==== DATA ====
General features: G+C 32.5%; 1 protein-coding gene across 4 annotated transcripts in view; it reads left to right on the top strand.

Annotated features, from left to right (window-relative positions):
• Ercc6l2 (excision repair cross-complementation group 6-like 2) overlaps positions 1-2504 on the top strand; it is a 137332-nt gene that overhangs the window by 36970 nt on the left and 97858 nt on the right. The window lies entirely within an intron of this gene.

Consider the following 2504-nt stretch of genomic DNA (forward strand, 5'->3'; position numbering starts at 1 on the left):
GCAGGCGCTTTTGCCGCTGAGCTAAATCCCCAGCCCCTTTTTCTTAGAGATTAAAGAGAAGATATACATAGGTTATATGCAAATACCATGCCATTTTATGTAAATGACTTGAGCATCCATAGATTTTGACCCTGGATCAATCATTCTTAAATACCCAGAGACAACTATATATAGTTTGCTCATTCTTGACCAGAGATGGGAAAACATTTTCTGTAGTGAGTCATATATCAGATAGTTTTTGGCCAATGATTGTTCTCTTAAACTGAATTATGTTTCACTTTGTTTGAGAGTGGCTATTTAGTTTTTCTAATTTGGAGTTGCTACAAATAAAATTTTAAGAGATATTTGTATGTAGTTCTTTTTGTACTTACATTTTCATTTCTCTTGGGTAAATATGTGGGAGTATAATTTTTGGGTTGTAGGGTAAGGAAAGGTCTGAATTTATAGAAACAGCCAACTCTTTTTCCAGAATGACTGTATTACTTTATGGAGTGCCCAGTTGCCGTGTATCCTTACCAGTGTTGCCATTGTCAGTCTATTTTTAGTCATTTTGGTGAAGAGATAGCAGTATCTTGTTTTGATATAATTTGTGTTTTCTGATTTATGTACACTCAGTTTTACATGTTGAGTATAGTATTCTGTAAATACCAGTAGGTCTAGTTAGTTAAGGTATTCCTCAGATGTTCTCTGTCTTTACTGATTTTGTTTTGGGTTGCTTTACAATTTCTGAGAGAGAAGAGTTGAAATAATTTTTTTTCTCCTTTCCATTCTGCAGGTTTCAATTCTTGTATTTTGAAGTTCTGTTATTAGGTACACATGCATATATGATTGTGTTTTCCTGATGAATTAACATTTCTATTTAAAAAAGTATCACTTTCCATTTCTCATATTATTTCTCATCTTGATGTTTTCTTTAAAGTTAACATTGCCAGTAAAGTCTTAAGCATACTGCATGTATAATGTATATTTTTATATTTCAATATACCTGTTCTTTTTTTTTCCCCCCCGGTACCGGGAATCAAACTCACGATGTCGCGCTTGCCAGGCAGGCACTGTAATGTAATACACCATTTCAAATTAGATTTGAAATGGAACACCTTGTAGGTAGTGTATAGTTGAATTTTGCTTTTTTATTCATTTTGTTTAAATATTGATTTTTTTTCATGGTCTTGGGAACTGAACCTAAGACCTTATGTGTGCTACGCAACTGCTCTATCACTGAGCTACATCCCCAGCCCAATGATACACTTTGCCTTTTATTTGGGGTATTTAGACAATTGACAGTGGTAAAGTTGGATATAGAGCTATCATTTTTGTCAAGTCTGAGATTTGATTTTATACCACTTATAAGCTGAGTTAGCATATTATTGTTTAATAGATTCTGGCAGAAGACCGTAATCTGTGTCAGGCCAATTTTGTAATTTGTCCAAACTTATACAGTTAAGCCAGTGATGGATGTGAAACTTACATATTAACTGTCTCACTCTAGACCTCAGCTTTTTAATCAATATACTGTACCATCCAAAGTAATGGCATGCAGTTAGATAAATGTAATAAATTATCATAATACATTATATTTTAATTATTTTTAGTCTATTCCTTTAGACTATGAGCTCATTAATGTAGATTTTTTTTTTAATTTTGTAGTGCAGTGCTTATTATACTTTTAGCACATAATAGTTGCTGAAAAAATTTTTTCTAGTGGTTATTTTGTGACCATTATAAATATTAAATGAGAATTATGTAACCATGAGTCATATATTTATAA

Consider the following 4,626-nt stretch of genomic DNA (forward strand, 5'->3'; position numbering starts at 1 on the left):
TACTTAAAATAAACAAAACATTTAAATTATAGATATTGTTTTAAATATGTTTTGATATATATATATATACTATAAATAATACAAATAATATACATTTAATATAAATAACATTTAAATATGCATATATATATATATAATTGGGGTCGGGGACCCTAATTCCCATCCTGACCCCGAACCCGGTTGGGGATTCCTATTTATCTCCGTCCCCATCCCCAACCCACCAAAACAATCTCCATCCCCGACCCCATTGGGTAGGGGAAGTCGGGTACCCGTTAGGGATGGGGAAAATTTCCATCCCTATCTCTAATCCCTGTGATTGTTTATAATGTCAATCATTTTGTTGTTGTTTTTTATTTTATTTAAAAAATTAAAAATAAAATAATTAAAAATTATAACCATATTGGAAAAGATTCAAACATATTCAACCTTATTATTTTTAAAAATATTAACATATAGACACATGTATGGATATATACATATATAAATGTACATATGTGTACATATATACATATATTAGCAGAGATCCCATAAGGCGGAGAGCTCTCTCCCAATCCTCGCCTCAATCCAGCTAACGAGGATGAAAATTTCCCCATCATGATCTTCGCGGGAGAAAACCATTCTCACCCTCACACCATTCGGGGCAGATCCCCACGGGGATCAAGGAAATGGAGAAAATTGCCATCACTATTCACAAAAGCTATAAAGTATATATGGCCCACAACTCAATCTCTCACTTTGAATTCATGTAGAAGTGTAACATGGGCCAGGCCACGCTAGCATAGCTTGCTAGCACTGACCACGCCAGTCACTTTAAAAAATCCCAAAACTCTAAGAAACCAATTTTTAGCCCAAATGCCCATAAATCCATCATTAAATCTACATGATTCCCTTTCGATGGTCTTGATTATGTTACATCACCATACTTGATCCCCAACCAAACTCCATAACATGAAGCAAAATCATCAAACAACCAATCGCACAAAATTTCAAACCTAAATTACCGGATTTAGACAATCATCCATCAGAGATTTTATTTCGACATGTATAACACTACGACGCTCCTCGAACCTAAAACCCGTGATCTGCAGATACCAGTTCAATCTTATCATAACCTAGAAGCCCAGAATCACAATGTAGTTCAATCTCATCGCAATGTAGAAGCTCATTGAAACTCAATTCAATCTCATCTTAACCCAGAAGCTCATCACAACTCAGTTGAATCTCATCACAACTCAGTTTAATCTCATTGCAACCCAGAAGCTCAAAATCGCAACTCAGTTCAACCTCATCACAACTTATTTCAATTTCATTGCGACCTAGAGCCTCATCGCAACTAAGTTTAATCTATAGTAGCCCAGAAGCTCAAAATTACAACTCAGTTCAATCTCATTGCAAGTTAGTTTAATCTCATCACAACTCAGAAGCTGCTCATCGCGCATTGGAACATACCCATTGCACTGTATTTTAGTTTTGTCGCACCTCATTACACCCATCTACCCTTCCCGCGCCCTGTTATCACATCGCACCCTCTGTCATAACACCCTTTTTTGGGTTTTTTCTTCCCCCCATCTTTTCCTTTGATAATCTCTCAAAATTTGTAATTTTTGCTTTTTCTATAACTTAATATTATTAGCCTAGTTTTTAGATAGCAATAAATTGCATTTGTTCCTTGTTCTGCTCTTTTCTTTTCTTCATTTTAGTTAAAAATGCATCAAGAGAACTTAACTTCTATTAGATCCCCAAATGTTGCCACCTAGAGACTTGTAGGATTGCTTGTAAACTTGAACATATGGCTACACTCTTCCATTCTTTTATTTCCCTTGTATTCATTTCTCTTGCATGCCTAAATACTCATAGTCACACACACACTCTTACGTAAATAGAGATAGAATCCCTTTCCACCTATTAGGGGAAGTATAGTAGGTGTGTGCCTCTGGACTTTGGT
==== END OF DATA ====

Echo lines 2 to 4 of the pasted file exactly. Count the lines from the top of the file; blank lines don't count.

Annotated features, from left to right (window-relative positions):
• Ercc6l2 (excision repair cross-complementation group 6-like 2) overlaps positions 1-2504 on the top strand; it is a 137332-nt gene that overhangs the window by 36970 nt on the left and 97858 nt on the right. The window lies entirely within an intron of this gene.

Consider the following 2504-nt stretch of genomic DNA (forward strand, 5'->3'; position numbering starts at 1 on the left):